CISSP ,CEH ,OSCP ? Which one's the baddest ?

atulpolatulpol Member Posts: 13 ■□□□□□□□□□
What are the fields that open up with each of the above mentioned certifications?


  • emerald_octaneemerald_octane Member Posts: 613
    HR = CISSP
    People around here seem to like OSCP

    Don't know where CEH fits into that. Its more technical than CISSP but not as much as OSCP.
  • jvrlopezjvrlopez Member Posts: 913 ■■■■□□□□□□
    CEH definitely the bottom of those listed.

    CISSP is the hot one with HR right now.
    And so you touch this limit, something happens and you suddenly can go a little bit further. With your mind power, your determination, your instinct, and the experience as well, you can fly very high. ~Ayrton Senna
  • NovaHaxNovaHax Member Posts: 502 ■■■■□□□□□□
    CEH - Not a very difficult cert to get. Definitely the least impressive of the three. Might get you some government positions (since its 8570 cert).

    CISSP - Very low level, but extremely broad (an inch deep but a mile wide)...but will familiarize you with general security concepts about pretty much any security field. Also will introduce you to the management side of security. If you are serious about working in security, this is a must have (in any security discipline).

    OSCP - This cert is only going to teach you the offensive side of things. If you are looking at Penetration Testing as a career, this is a must have. For other security disciplines...its really just a perk.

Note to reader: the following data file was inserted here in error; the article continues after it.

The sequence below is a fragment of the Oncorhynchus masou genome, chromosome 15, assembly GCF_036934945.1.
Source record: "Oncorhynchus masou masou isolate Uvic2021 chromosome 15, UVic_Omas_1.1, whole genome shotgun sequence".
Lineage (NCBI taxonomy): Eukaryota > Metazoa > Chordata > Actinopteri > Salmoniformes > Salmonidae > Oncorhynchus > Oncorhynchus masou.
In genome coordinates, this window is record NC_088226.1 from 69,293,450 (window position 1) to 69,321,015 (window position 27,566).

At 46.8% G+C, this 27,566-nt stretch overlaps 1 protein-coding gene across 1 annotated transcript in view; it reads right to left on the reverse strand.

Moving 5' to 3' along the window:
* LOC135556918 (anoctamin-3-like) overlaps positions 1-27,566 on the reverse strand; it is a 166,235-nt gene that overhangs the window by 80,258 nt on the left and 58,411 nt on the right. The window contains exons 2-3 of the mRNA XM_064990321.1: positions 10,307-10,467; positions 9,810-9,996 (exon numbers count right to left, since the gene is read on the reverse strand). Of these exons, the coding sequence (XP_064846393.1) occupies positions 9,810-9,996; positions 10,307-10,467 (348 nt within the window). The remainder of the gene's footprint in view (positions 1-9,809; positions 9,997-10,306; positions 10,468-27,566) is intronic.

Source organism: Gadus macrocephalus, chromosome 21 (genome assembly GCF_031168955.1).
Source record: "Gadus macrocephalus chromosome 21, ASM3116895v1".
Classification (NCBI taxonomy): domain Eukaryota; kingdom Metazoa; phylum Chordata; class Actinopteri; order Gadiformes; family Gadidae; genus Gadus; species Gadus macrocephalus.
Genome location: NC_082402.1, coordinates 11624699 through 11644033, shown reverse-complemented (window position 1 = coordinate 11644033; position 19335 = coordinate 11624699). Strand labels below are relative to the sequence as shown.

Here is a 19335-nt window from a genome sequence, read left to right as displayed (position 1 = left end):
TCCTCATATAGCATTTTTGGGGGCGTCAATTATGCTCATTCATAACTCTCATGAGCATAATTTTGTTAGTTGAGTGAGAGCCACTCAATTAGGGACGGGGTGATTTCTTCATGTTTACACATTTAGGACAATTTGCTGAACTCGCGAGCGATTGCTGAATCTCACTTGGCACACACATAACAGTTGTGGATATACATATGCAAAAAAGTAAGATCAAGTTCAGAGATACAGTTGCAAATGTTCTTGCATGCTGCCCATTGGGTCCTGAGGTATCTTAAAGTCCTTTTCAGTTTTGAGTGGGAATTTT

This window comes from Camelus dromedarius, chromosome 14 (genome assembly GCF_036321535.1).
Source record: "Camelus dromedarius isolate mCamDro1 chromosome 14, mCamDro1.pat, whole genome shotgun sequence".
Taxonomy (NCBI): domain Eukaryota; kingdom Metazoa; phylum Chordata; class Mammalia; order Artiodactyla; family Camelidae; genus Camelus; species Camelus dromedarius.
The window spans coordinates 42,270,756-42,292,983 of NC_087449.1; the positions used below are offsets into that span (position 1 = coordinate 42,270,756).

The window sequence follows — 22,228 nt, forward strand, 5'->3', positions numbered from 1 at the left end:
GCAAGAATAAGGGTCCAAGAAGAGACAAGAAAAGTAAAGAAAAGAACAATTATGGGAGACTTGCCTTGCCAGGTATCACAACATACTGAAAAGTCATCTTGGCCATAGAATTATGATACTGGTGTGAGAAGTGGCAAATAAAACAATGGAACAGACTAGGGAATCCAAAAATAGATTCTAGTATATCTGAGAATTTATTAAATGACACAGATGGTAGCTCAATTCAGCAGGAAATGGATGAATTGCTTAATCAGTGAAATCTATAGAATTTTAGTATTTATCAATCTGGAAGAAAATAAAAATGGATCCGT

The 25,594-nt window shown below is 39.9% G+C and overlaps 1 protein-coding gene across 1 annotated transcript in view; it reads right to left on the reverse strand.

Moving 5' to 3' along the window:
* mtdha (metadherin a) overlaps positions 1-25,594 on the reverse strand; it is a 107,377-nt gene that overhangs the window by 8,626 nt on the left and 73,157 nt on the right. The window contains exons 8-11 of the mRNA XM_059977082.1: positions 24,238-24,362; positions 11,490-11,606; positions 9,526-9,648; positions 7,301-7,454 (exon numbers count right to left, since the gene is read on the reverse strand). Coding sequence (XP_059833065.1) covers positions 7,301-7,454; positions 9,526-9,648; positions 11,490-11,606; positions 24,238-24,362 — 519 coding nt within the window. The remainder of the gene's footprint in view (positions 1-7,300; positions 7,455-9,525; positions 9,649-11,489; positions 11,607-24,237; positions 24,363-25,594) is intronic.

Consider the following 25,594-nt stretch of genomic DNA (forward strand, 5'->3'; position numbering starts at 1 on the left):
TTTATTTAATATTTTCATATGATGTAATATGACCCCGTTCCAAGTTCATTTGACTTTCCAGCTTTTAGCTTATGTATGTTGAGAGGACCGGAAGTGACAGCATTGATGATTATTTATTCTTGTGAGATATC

• NovaHaxNovaHax Member Posts: 502 ■■■■□□□□□□
    You could always get all three ;)
  • antielvisantielvis Member Posts: 285 ■■■□□□□□□□
    I agree with Novahax. CISSP is a broad based security certification that covers all aspect of security (including the procedual part). OSCP is all about penetration testing and I think it's the cert with the 48 hour exam. To take it I'd imagine you'd need to be somewhat versed in Linux as most of the tools are built into Linux distros (Kali). I've never taken the CeH exam, but I did read the course/books out of curiousity. If you complete it I think you'd be "comfortable" with security and likely know more about it than 95% of system administrators out there. It's not a bad course but the exam is apparently very expensive.
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